Darden’s continued efforts with its latest acquisition, Cheddar’s Scratch Kitchen, will now include recovery from a data breach. The company said it was notified by federal authorities that a legacy point-of-sale system at “certain Cheddar’s Scratch Kitchen restaurants,” might have been compromised in a cyberattack incident involving restaurants in 23 states. The company estimates that exposure to be 567,000 payment card numbers, although it continues to assess the scope of the incident, Darden said.
The breach affected payment card information, including card numbers, from guests who visited the Cheddar’s restaurants from November 3, 2017 to January 2, 2018.
Part of Darden’s integration of Cheddar’s into its system has been getting the brand on its proprietary point-of-sale system. This appears to have helped dam the issue.
“Upon being notified of this incident, we activated our response plan and we engaged a third-party forensic cybersecurity firm to investigate,” Darden said in a statement. “Our current systems and networks were not impacted by this incident. In fact, this incident occurred on a legacy Cheddar's system that was permanently disabled and replaced by April 10, 2018, as part of our integration process.”
“The trust our guests place in us is something we take very seriously, and we regret that this incident occurred. We deeply value our relationships with our guests, and our priority is to assist those who may have been impacted by this incident,” the company added.
Darden also arranged to have ID Experts provide identity protection services at no cost to affected guests.
The states hit by the breach are:
Alabama, Arizona, Arkansas, Delaware, Florida, Illinois, Indiana, Iowa, Kansas, Louisiana, Maryland, Michigan, Missouri, Nebraska, New Mexico, North Carolina, Ohio, Oklahoma, Pennsylvania, South Carolina, Texas, Virginia, and Wisconsin.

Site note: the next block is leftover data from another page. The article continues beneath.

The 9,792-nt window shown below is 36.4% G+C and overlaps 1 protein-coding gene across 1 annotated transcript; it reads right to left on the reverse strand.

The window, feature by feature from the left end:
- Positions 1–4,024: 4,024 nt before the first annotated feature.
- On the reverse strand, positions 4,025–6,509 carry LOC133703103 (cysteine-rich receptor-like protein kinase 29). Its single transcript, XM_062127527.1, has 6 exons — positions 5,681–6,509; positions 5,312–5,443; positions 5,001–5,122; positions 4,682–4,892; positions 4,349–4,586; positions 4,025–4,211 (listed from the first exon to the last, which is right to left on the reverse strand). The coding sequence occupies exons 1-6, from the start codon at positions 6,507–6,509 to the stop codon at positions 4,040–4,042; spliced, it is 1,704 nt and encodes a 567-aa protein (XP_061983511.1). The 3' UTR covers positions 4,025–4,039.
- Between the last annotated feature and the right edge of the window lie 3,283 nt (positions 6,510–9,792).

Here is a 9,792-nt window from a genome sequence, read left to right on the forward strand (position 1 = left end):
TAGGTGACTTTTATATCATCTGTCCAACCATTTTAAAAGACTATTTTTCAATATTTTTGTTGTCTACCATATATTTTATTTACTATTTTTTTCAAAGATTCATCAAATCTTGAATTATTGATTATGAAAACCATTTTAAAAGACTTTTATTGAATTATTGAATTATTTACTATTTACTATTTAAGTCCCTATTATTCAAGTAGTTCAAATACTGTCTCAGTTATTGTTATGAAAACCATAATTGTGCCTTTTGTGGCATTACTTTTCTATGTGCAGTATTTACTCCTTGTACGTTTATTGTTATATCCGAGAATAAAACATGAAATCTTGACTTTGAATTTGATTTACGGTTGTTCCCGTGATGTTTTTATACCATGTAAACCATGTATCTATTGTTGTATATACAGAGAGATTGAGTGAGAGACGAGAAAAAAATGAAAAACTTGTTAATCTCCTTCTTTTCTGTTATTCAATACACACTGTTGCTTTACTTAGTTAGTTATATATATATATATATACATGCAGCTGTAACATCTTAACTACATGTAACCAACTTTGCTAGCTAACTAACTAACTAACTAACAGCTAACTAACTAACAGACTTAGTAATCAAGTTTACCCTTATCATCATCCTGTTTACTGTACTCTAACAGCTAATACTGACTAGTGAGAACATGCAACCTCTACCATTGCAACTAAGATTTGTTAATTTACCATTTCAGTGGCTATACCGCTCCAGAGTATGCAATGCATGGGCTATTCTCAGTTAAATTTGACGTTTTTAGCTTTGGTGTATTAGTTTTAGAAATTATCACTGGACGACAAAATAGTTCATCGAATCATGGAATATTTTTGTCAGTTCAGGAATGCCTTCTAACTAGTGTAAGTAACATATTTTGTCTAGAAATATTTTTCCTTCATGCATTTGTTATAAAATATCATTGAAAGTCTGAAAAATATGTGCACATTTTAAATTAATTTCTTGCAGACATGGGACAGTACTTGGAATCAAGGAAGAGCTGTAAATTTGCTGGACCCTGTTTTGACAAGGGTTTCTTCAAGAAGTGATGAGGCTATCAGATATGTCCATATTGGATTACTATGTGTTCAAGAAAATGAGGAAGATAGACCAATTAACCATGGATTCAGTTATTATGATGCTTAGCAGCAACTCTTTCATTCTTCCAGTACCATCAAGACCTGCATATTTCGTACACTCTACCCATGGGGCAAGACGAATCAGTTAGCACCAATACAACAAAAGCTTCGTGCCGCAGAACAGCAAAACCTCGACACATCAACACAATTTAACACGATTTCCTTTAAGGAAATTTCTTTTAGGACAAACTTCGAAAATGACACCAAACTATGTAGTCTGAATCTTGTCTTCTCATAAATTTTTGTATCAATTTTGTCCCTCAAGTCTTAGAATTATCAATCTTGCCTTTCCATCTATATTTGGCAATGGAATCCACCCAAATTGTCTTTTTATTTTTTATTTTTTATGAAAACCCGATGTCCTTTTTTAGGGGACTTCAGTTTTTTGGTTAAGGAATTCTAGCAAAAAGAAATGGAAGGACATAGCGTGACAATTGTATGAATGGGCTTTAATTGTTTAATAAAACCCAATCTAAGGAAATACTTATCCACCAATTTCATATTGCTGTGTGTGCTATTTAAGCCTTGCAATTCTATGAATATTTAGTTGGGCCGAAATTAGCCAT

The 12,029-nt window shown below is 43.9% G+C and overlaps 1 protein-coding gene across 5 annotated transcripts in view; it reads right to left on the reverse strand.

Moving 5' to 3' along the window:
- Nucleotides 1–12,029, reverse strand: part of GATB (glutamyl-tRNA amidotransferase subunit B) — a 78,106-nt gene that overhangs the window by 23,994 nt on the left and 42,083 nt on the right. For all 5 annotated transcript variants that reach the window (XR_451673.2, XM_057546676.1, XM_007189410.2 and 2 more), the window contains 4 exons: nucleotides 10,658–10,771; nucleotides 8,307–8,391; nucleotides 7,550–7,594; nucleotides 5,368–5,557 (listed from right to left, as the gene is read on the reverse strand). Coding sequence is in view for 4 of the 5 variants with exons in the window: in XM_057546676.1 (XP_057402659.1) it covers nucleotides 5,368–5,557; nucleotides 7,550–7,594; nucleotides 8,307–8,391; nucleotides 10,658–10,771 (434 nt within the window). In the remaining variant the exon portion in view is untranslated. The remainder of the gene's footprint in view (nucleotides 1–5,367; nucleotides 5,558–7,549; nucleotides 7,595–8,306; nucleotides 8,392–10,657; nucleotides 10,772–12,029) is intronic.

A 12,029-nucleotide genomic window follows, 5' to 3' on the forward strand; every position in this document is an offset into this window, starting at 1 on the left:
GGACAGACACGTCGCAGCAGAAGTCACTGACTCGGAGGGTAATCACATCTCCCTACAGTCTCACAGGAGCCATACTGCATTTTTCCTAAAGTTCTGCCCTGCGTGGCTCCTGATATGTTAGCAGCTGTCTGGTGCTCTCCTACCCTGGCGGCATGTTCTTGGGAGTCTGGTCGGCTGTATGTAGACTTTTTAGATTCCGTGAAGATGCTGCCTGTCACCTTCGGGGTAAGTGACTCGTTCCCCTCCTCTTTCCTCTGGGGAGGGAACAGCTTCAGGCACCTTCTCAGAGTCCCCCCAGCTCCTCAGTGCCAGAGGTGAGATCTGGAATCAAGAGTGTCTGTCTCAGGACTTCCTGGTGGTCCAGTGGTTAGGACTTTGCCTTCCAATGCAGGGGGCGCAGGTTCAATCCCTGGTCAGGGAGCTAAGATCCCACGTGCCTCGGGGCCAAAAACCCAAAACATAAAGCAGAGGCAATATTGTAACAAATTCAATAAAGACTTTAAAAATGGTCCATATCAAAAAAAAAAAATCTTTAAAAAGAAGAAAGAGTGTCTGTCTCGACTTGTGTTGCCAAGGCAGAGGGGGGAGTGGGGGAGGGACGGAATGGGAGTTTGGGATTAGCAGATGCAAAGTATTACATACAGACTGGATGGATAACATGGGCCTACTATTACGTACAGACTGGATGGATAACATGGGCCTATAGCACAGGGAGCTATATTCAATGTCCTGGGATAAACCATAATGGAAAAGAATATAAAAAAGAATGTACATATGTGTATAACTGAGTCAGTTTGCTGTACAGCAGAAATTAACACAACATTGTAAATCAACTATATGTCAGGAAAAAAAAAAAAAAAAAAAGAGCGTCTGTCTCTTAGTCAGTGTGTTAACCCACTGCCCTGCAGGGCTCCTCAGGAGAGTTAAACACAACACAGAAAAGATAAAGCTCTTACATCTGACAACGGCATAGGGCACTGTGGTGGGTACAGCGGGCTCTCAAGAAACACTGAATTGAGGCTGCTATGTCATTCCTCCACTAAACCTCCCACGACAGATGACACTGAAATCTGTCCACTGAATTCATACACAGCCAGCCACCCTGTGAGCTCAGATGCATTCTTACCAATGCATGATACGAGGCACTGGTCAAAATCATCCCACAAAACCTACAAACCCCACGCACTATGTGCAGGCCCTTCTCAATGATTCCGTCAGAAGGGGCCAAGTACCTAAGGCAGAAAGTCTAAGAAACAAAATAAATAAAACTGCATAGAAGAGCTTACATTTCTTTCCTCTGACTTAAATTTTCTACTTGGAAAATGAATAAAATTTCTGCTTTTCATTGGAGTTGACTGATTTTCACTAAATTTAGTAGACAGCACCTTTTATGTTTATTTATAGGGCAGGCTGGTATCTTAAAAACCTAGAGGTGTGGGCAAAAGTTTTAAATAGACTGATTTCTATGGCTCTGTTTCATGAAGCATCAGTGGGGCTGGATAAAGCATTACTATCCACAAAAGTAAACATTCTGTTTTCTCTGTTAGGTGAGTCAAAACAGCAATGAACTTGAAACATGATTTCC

Darden provided a number (888.258.7250) for customers to call about the identity protection services. They can also enroll on this site.
Darden purchased 170-unit Cheddar’s in April 2017 for $780 million. The brand has slugged along, sales wise, as the parent company of Olive Garden and LongHorn Steakhouse works to get it up to operational speed. It was the only concept in Darden’s eight-brand portfolio to report negative same-store sales in the fourth quarter at negative 4.7 percent. For the entire fiscal 2018, Cheddar’s reported a comps drop of 2 percent, year-over-year.
In July, Darden made a change at the top with Cheddar’s, with president Ian Baines stepping aside. Seasons 52 president Brian Foye also left the company after more than a decade. Dave George, often credited with Olive Garden’s revival, will oversee Cheddar’s as it searches for Baines’ full-time replacement.
Baines was Cheddar’s CEO before Darden’s acquisition of the brand. He previously served as CEO and president of the company’s since-sold Smokey Bones concept and also worked at Brinker International before joining UNO Restaurant Holdings as president and CEO in January 2013. Baines started at Cheddar’s in fall 2014.
Restaurants have been popular targets of security breaches in recent months.
Quick-service chicken chain PDQ announced in June it was the target of a nearly yearlong breach from May 19, 2017 to April 20, 2018. In April, it was revealed that up to 37 million customers could have been affected by information possibly leaked on Panera’s website. Applebee’s faced down a hack of 160 units in March, while in limited service, Jason’s Deli, Arby’s, Sonic Drive-In, Chipotle, Pizza Hut, and Wendy’s grappled with breaches in recent months.